A bipartisan group of lawmakers is concerned providers that primarily rely on Medicaid funding aren’t getting money from a $175 billion COVID-19 relief fund.
A quartet of House and Senate committee leaders wrote to the Department of Health and Human Services (HHS) Wednesday calling for a timeline on when the funding will be distributed. Lawmakers are concerned that the providers who rely primarily on Medicaid are getting left in the cold and could be especially vulnerable to the financial crisis created by the pandemic.
“Many of these providers are safety net providers that operate on thin profit margins, if at all,” the lawmakers wrote. “The COVID-19 pandemic has strained their already scarce resources, threatening their ability to keep their doors open in the midst of a declared public health emergency.”
HHS initially gave out $30 billion to providers based on Medicare claims but gave details in late April on how it will disperse the remaining $175 billion.
However, lawmakers are concerned that HHS has relied on a funding methodology favoring providers that get a lot of revenue from Medicare or private insurers.
“While HHS has made public statements regarding a commitment to develop a distribution for Medicaid providers who may not have Medicare claims, we have not yet seen public progress on such a commitment,” the letter said.
HHS officials have previously said that they chose to rely on Medicare claims for the initial payments because providers would get the money faster.
Sens. Chuck Grassley, R-Iowa, and Ron Wyden, D-Oregon—chairman and ranking member of the Senate Finance Committee, respectively—signed on to the letter. House Energy and Commerce Committee Chairman Rep. Frank Pallone, D-New Jersey, and Ranking Member Greg Walden, R-Oregon, also signed it.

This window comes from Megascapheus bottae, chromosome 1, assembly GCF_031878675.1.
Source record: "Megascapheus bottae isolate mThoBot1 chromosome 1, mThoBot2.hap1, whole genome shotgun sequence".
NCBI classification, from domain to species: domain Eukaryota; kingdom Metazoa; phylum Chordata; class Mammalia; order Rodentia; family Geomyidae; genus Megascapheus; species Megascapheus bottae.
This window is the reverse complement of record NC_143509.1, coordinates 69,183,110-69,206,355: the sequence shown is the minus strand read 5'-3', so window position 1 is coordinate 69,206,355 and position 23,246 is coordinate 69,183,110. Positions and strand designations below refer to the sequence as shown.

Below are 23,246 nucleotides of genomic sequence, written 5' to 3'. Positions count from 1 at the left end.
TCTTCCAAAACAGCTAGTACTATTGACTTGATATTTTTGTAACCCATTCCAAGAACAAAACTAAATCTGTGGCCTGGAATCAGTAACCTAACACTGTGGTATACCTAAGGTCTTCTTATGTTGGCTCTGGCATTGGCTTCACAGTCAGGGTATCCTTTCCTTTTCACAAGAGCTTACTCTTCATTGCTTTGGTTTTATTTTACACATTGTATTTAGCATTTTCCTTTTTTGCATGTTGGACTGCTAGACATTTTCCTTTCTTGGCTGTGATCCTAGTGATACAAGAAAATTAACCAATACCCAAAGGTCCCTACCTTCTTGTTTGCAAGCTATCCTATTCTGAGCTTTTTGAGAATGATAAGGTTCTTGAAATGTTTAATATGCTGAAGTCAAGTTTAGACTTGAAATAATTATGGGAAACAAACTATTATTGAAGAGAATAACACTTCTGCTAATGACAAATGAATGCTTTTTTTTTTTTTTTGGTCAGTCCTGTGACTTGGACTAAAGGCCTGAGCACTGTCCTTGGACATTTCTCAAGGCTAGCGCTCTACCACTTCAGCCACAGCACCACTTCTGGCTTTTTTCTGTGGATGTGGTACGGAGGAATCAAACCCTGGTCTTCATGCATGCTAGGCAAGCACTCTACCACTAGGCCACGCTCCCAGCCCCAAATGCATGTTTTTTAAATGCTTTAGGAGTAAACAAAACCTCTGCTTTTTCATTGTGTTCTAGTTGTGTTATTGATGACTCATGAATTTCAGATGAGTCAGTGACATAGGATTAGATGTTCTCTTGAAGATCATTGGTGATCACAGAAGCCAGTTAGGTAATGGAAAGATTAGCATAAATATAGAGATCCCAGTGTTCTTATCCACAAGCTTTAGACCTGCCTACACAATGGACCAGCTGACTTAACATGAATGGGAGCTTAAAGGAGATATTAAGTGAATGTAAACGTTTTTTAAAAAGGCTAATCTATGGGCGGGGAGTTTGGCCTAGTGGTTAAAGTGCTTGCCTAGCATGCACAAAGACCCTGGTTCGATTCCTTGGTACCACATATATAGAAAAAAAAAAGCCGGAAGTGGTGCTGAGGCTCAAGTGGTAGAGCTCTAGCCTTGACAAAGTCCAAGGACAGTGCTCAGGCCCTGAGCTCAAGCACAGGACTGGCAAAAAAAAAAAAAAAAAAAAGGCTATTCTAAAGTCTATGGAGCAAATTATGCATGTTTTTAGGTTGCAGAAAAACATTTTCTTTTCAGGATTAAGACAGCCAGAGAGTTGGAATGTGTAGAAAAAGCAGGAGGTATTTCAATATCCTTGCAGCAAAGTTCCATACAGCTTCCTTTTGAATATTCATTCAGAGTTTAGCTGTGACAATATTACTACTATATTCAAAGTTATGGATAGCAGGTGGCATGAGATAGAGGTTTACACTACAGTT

The lawmakers said there may be more federal data limitations in Medicaid than in Medicare, which could contribute to a delay.
“It is our sincere hope that HHS can martial its resourcefulness, and its relationship with states, to develop a methodology to fairly and robustly allocate funds for Medicaid providers that reflects their costs, the nature of their care and the financial pressures they face,” the lawmakers wrote.
They want HHS to produce by June 10 a timeline for releasing the dedicated funds to Medicaid providers and a plan to release such funds.
The lawmakers also want to know why HHS waited until May 1 to request Medicaid-dependent provider information from states and what led to a delay in disbursing funds to Medicaid providers.
HHS told FierceHealthcare that while the agency understands there is a great urgency to get the funding out, it must balance concerns that “these distributions be allocated fairly, transparently and with appropriate oversight.”
“HHS has also made targeted distributions to entities that have been particularly affected by the coronavirus, such as $4.9 billion to skilled nursing facilities and others serving large Medicaid populations,” a spokesperson said. “We will continue to balance the need to distribute funds quickly and fairly across all recipients with the need to make sure relief funds help those most in need.”
The lawmakers’ letter drew plaudits from the American Network of Community Options and Resources (ANCOR), which represents providers who care for people with disabilities.
“There’s clearly growing momentum for what our members have been insisting on from our federal response to the pandemic, but now we must turn our attention to reinforcing the calls to action included in [the congressional letter],” said Shannon McCracken, vice president for government relations at ANCOR, in a statement.